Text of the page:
What is cognitive analytic therapy?
It is based on the idea that our early life experiences influence the way we relate to other people and how we treat ourselves. This means that sometimes patterns of behaviour, or our expectations of other people’s behaviour, can develop into unhealthy or unhelpful repeating patterns, as well as those that are healthy and helpful.
Expecting or experiencing problematic relationship patterns can be overwhelming and can result in:
- repeatedly feeling let down, hurt or rejected
- experiencing depression, anxiety or low self-esteem
- avoiding things
- struggling to be assertive
- repeatedly finding yourself in vulnerable positions.
CAT involves working with a therapist to clarify and understand:
- any problems you may be experiencing
- unhelpful patterns of thinking, feeling and behaving.
The therapy work is tailored to your individual needs and to your own manageable goals.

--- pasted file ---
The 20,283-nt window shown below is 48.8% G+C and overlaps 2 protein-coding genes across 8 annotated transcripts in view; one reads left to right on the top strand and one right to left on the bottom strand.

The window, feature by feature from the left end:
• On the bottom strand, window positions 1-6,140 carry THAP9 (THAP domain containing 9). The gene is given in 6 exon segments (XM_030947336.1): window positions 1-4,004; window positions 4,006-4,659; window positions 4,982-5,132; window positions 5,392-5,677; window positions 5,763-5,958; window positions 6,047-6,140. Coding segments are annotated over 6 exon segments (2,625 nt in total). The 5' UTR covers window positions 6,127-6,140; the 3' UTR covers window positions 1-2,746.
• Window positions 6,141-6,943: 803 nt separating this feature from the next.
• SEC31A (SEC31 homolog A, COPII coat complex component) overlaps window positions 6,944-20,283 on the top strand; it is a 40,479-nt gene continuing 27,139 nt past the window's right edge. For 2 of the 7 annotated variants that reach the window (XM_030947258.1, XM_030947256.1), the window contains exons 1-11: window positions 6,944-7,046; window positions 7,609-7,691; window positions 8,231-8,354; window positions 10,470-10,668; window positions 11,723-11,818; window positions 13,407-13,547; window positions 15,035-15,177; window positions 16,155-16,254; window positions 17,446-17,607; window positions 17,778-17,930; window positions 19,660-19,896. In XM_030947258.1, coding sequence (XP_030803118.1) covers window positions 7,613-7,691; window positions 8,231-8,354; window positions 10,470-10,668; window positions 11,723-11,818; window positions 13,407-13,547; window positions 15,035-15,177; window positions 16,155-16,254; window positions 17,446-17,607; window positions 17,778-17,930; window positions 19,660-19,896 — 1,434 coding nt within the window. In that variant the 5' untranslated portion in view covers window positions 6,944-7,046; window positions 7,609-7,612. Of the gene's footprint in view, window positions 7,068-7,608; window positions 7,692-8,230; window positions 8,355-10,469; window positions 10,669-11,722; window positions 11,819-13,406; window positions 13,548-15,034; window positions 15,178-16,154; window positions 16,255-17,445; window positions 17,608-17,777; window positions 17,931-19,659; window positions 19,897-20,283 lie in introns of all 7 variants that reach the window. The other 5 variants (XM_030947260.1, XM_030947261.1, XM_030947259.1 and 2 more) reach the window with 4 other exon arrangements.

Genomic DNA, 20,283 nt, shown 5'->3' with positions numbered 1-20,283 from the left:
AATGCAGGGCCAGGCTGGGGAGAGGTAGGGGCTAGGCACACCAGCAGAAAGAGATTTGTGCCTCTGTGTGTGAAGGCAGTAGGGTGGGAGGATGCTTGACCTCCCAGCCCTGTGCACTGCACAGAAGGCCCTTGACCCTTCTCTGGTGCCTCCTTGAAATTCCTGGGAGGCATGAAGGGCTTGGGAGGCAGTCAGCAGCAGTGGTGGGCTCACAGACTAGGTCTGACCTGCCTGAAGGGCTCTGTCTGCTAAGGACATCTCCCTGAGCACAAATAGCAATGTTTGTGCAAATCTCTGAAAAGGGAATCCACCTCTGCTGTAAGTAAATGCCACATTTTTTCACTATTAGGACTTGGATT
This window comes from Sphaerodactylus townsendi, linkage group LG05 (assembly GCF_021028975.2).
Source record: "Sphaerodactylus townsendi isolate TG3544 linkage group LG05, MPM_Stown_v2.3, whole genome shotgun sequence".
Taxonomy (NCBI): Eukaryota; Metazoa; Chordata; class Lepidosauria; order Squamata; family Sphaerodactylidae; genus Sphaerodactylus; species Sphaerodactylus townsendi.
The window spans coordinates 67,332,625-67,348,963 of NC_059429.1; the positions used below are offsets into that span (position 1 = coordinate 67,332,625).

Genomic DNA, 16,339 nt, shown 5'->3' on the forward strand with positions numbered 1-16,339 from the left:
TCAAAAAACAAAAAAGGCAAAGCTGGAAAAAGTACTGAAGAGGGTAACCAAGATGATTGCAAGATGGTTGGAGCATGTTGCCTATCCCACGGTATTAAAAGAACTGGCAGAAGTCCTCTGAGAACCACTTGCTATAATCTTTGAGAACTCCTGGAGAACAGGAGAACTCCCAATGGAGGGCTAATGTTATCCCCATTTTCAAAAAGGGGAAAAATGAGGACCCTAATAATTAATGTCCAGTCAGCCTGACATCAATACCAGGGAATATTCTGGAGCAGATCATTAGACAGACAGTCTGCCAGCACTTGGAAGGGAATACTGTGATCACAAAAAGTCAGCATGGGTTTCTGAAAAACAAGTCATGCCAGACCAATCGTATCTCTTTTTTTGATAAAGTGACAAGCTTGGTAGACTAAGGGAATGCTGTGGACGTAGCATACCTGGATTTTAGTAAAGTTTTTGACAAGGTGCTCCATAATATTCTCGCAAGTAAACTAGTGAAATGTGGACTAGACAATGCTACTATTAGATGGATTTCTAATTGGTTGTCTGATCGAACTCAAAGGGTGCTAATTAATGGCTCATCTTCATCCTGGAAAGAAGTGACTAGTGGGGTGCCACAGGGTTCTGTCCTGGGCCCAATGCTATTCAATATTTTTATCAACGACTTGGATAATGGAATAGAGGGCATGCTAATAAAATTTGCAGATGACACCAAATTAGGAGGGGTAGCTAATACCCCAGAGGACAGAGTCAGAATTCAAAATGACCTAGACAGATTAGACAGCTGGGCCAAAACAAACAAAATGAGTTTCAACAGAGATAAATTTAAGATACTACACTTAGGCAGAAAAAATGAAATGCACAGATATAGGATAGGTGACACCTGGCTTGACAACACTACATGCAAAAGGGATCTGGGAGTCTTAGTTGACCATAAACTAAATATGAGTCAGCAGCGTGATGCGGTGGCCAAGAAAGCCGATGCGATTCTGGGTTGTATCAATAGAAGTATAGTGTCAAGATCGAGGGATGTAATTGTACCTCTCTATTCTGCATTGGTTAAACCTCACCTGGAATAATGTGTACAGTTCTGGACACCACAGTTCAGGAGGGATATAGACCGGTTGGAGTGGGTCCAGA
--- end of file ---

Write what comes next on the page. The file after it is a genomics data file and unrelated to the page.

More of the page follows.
How can CAT help me?
CAT is a safe, widely used therapy that is often used with people:
- living with depression, anxiety or eating problems
- who self harm
- with personal or relationship problems.
During therapy you will explore how you manage your relationships and cope with feelings or difficult situations. This will involve identifying patterns of thinking, feeling and behaving. By looking at these patterns more closely, you will:
- clarify which ones are helpful or unhelpful
- understand how these patterns have developed
- discover what makes you keep repeating them
- find alternative, more effective ways of managing to stop negative experiences or feelings from recurring .
The aim of this is to minimise the distress you experience within your relationships with others and with yourself.
What preparation is needed?
You do not need to prepare for this therapy. However, it may help to think through what you feel your main difficulties are and what you hope to gain from therapy. You also need to make a commitment to attend regular weekly appointments.
What happens at the first appointment?